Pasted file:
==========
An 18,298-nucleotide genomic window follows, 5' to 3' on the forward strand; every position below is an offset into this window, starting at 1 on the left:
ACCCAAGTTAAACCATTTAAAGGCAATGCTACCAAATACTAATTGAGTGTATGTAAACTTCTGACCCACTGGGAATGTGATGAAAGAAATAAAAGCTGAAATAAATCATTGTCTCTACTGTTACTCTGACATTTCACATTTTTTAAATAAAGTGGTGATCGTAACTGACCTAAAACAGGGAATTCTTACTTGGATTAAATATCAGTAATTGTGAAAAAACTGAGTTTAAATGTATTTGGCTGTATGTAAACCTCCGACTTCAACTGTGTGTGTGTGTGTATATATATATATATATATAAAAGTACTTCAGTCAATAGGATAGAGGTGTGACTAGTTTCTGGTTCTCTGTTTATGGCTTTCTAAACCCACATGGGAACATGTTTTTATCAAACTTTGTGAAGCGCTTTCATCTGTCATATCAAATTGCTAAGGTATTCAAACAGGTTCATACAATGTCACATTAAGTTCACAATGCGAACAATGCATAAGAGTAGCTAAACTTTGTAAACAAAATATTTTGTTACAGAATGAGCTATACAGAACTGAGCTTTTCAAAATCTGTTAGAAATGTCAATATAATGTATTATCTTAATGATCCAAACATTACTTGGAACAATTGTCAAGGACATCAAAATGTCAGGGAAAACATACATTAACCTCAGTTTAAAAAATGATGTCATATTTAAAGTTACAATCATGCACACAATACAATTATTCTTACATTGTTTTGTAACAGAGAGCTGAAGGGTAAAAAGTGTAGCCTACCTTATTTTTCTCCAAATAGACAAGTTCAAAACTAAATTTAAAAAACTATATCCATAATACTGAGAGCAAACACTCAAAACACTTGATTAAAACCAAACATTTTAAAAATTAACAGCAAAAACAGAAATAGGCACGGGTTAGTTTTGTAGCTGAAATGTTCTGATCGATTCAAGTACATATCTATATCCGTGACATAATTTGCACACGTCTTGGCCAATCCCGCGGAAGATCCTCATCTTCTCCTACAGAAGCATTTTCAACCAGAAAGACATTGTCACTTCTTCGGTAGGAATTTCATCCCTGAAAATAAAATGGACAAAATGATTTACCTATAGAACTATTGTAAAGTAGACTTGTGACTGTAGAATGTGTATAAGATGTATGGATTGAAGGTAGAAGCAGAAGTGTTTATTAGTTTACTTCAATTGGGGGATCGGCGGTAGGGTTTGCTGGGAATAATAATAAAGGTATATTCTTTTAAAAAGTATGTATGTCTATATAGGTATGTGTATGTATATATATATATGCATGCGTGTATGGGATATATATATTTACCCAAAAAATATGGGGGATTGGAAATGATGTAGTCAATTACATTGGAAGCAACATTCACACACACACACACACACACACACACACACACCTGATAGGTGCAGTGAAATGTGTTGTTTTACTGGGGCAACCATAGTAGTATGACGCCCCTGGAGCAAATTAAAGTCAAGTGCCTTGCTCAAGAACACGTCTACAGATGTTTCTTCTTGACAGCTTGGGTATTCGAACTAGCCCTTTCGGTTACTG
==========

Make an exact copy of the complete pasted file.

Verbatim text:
An 18,298-nucleotide genomic window follows, 5' to 3' on the forward strand; every position below is an offset into this window, starting at 1 on the left:
ACCCAAGTTAAACCATTTAAAGGCAATGCTACCAAATACTAATTGAGTGTATGTAAACTTCTGACCCACTGGGAATGTGATGAAAGAAATAAAAGCTGAAATAAATCATTGTCTCTACTGTTACTCTGACATTTCACATTTTTTAAATAAAGTGGTGATCGTAACTGACCTAAAACAGGGAATTCTTACTTGGATTAAATATCAGTAATTGTGAAAAAACTGAGTTTAAATGTATTTGGCTGTATGTAAACCTCCGACTTCAACTGTGTGTGTGTGTGTATATATATATATATATATAAAAGTACTTCAGTCAATAGGATAGAGGTGTGACTAGTTTCTGGTTCTCTGTTTATGGCTTTCTAAACCCACATGGGAACATGTTTTTATCAAACTTTGTGAAGCGCTTTCATCTGTCATATCAAATTGCTAAGGTATTCAAACAGGTTCATACAATGTCACATTAAGTTCACAATGCGAACAATGCATAAGAGTAGCTAAACTTTGTAAACAAAATATTTTGTTACAGAATGAGCTATACAGAACTGAGCTTTTCAAAATCTGTTAGAAATGTCAATATAATGTATTATCTTAATGATCCAAACATTACTTGGAACAATTGTCAAGGACATCAAAATGTCAGGGAAAACATACATTAACCTCAGTTTAAAAAATGATGTCATATTTAAAGTTACAATCATGCACACAATACAATTATTCTTACATTGTTTTGTAACAGAGAGCTGAAGGGTAAAAAGTGTAGCCTACCTTATTTTTCTCCAAATAGACAAGTTCAAAACTAAATTTAAAAAACTATATCCATAATACTGAGAGCAAACACTCAAAACACTTGATTAAAACCAAACATTTTAAAAATTAACAGCAAAAACAGAAATAGGCACGGGTTAGTTTTGTAGCTGAAATGTTCTGATCGATTCAAGTACATATCTATATCCGTGACATAATTTGCACACGTCTTGGCCAATCCCGCGGAAGATCCTCATCTTCTCCTACAGAAGCATTTTCAACCAGAAAGACATTGTCACTTCTTCGGTAGGAATTTCATCCCTGAAAATAAAATGGACAAAATGATTTACCTATAGAACTATTGTAAAGTAGACTTGTGACTGTAGAATGTGTATAAGATGTATGGATTGAAGGTAGAAGCAGAAGTGTTTATTAGTTTACTTCAATTGGGGGATCGGCGGTAGGGTTTGCTGGGAATAATAATAAAGGTATATTCTTTTAAAAAGTATGTATGTCTATATAGGTATGTGTATGTATATATATATATGCATGCGTGTATGGGATATATATATTTACCCAAAAAATATGGGGGATTGGAAATGATGTAGTCAATTACATTGGAAGCAACATTCACACACACACACACACACACACACACACACACCTGATAGGTGCAGTGAAATGTGTTGTTTTACTGGGGCAACCATAGTAGTATGACGCCCCTGGAGCAAATTAAAGTCAAGTGCCTTGCTCAAGAACACGTCTACAGATGTTTCTTCTTGACAGCTTGGGTATTCGAACTAGCCCTTTCGGTTACTG